I have Ordnance Survey maps and there don't appear to be public footpaths marked on them.

I grew up in England and I'm familiar enough with the laws there regarding public access to land. My dad used to be chairman of the parish footpaths committee and so we had chapter and verse on the law. We had a small acreage of our own with a public footpath running across it. We were also keen walkers...

This was rural Somerset and almost all of these paths ran through agricultural land with livestock on them. The law requires dog-walkers to keep their hounds on leads or "under close control". Livestock owners have the right to shoot dogs that are worrying their stock.

As a community we kept our 57 miles of footpaths maintained and viewed them as an asset; they're good for tourism. At the same time, the local farming community, so central to the local economy, were afforded some protection to carry on their business without the worry of neophytes and their dogs distressing their cattle and sheep.

One wouldn't be able to camp in the neighbours field without their permission. New Age travellers were viewed with suspicion. They'd fetch up on wasteland and while that in itself wasn't a problem, the things that would go missing certainly were.

We had a building site in Cheddar at one point and during the night, these people arrived on the land down the road. Two of our railway sleepers went missing (these were used to facilitate access to the site by large wagons delivering scalpings and half-inch-to-dust.)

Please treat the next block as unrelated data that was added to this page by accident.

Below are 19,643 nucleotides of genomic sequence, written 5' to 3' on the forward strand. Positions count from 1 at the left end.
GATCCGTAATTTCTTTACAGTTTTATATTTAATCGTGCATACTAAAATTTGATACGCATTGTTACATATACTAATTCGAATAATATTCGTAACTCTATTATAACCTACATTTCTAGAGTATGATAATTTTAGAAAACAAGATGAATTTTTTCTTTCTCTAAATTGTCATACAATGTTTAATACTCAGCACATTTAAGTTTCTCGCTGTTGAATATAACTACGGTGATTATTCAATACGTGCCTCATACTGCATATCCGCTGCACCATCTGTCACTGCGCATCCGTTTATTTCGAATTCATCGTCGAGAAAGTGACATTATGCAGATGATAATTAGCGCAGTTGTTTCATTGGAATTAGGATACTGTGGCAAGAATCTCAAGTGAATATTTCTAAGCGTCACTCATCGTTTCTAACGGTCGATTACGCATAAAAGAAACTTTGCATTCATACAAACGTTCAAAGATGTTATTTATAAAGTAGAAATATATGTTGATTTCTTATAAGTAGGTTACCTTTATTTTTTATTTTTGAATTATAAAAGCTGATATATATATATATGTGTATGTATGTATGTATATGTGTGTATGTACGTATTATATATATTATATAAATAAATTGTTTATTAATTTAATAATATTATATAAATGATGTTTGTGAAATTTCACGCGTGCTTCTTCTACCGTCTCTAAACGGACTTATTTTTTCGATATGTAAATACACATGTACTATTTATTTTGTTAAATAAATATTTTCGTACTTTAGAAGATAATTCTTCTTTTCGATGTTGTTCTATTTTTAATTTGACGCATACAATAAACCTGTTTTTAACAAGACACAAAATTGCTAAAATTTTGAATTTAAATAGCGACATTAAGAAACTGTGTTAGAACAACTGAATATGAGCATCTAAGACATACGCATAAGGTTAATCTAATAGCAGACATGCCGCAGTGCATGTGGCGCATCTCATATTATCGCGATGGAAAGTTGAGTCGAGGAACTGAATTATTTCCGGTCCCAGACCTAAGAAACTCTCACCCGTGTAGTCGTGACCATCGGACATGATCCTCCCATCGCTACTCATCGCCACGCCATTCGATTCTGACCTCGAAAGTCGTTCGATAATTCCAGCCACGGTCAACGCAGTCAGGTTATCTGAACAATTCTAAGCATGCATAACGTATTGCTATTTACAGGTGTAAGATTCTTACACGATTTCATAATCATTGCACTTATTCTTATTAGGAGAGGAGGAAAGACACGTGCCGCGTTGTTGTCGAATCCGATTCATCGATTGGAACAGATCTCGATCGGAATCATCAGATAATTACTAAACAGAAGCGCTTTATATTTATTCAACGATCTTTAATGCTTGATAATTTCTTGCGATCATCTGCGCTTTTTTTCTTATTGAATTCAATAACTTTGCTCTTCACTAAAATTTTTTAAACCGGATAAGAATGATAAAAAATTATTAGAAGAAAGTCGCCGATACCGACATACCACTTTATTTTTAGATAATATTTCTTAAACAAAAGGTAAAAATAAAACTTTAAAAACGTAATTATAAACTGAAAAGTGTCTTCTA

When my dad went to investigate, he saw two railway sleepers on a bonfire and had a word in a very large policeman's ear. A large policeman bent the smaller ears of a few itinerant folk and we had our sleepers back.

I've seen both sides of the arrangement. I like to range free across the land but not so that I intrude on someone else's privacy. I wouldn't like it done to me.
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Re: Land Access in Scotland

Postby TeeHeeHee » Tue Mar 17, 2009 12:17 pm

............allowed to shoot..........
very early 60's, we, my older brother, younger sister and I, saw a "pups for sale" sign by a farm outside of Hamilton and went in to see them. They were all "taken" with the exception of the runt of the litter for which the farmer held little hope. We went back a few weeks later and he gave it, free, to us. We called him "Boots".
A year later we brought him, proudly, back to show the farmer how good he had turned out. Not your working dog of course but a real nice family pet.
Having parked up, my sister opened the car rear door and the wee dog was off heading toward the farm before she could stop him. He flew over the rise and then we heard the Bang.
Goodbye Boots.
The farm had been having trouble with dogs worrying stock in the recent time and the farmer's son and a lad were just coming back from trying to sort some out when we arrived.
My brother is a big quiet Christian lad, and I'll never forget the picture of him stood there with the dead dog in his arms and the look of "?" on every ones faces.
I wanted to comment , I was 15/16, but I couldn't; wouldn't have gone down well.
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Re: Land Access in Scotland

Postby BrigitDoon » Sat Apr 10, 2010 7:36 am

Get off my land! :evil: